Marking Christmas 2017 as the period in which the 17-storey tower and wings finally came to life on a ‘Gateway’ site next to Cork’s City Hall, 600 Elysian occupiers last night lit up their apartments for a brief, shining period in a gesture of final arrival.
As luck had it, the evening for the Elysian’s dramatic skyline salutation was shrouded in day-long, and into-the-night, fog.
However, the lights-on symbolic gesture does signal the end of a very long, and drawn out chapter of vacancy and unfulfilled hopes, as the Elysian (the tallest tower in the country for a period) now ventures into 2018 with a €100m price tag on its crown, likely to be bought by an international fund eyeing its €4m-€5m rental income stream.
Delivered on a three-acre city site bought from An Post for €15m, the development by O’Flynn Construction and designed by Wilson Architecture was valued at €150m on launch, fatefully two days after Lehman Brothers filed for bankruptcy in the US. Its target market was affluent owner-occupiers for the 211 Cork city apartments, including a number of 2,500 sq ft penthouses, at launch prices from €375,000 to €1.8m.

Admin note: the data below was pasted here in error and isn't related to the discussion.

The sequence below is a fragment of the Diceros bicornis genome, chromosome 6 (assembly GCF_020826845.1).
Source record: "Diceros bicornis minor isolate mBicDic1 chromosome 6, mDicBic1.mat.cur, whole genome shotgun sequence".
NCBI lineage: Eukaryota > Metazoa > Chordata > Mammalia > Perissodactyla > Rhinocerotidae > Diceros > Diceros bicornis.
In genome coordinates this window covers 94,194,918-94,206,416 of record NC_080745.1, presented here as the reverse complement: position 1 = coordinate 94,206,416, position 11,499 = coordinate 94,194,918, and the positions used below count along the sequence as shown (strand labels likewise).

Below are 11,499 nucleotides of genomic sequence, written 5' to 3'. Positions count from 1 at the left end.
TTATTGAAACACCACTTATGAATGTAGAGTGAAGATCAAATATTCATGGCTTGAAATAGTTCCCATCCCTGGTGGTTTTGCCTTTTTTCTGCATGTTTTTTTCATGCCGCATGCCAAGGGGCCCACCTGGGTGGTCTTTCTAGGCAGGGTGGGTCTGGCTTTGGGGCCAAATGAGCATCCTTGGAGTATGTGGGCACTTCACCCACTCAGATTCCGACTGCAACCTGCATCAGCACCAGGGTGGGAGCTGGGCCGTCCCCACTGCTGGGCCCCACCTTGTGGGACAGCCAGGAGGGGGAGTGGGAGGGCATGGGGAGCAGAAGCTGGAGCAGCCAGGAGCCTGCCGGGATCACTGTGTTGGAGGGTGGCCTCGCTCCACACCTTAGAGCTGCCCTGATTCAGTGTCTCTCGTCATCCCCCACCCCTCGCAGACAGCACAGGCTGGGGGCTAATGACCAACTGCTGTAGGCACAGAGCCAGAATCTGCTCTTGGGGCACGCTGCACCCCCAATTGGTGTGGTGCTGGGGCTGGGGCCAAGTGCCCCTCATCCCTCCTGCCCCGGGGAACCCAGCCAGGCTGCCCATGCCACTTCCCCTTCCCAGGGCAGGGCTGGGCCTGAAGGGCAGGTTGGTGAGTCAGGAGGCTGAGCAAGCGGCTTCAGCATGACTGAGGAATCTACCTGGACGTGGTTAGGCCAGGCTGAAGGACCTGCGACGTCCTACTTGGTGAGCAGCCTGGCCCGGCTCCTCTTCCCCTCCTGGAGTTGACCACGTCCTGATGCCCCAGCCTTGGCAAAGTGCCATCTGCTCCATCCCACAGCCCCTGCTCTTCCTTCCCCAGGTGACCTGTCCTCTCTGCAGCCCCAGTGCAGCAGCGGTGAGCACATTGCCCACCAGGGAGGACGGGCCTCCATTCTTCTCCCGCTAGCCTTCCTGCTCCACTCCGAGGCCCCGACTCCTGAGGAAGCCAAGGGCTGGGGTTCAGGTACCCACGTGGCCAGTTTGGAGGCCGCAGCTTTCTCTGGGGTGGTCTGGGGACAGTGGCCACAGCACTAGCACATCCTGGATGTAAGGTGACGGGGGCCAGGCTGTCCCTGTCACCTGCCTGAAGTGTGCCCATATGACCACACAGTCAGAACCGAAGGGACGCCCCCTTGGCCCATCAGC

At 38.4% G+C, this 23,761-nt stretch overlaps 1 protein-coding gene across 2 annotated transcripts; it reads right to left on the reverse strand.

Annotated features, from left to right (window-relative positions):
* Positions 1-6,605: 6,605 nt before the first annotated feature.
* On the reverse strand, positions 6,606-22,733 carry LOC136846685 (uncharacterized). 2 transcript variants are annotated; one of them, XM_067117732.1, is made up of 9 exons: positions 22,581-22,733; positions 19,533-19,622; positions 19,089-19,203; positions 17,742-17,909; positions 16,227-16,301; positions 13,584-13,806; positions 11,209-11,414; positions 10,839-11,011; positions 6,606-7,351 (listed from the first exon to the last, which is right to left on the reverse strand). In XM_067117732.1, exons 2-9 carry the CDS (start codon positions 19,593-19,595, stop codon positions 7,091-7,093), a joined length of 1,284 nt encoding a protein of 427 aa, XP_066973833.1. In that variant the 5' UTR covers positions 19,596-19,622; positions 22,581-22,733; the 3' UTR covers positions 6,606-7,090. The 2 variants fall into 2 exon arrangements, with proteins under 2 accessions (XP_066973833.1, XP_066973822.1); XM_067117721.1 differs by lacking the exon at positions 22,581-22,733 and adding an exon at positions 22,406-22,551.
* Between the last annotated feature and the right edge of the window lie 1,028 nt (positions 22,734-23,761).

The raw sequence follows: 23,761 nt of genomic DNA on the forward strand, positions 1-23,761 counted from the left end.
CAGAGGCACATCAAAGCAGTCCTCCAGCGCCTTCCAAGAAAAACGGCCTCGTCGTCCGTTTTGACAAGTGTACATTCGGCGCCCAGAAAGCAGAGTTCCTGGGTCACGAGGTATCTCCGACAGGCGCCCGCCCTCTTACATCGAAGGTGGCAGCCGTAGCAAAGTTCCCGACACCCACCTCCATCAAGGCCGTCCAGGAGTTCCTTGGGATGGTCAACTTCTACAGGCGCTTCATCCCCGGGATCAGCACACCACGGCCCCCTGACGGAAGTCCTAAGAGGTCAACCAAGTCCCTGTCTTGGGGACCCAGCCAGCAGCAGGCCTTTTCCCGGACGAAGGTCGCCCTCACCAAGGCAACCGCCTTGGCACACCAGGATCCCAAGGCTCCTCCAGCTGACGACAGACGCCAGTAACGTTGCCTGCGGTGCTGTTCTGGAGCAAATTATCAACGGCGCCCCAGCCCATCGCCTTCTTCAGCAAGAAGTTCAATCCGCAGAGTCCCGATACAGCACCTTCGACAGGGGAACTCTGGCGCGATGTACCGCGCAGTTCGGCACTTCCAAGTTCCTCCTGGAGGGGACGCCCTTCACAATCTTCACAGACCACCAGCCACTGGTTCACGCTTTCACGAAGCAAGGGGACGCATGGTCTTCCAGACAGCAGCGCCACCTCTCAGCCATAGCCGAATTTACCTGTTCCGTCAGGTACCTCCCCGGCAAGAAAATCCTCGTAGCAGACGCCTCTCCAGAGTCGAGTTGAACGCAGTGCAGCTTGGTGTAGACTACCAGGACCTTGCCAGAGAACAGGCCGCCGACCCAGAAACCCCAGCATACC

ACC Bank moved into the ground floor in 2008. Since then, ACC and its successor Rabo have departed Ireland; a high-profile retail unit that now holds a successful Aldi and other commercial space is finally filling up too, 10 years on.
In 2014, US equity giant Blackstone acquired €1.8bn of O’Flynn Construction debt and assets from Nama for €1.1bn. After a high-stakes High Court skirmish and €400m consensual settlement, O’Flynns agreed a deal with Blackstone, in which they bought back development sites, and also continued to manage the Elysian building, completing its internal fitout over the past year for Blackstone and for the rental market.
Now being flipped to international buyers by Blackstone, rents are as lofty as the 81m tower with its signal, colour-shifting beacon. They range from one-beds at €1,300 per month, to €3,500 for the largest penthouses, according to estate agents Lisney, who say the penthouses are popular with families with young children relocating from abroad to Cork for new jobs, and new starts.
Lisney’s Trish Stokes, who has bene involved with the building since the mid-2000s, last night said: “It is great to see The Elysian fully occupied, and you can really appreciate this in the dark winter evenings when all the lights are on, particularly in the tower.”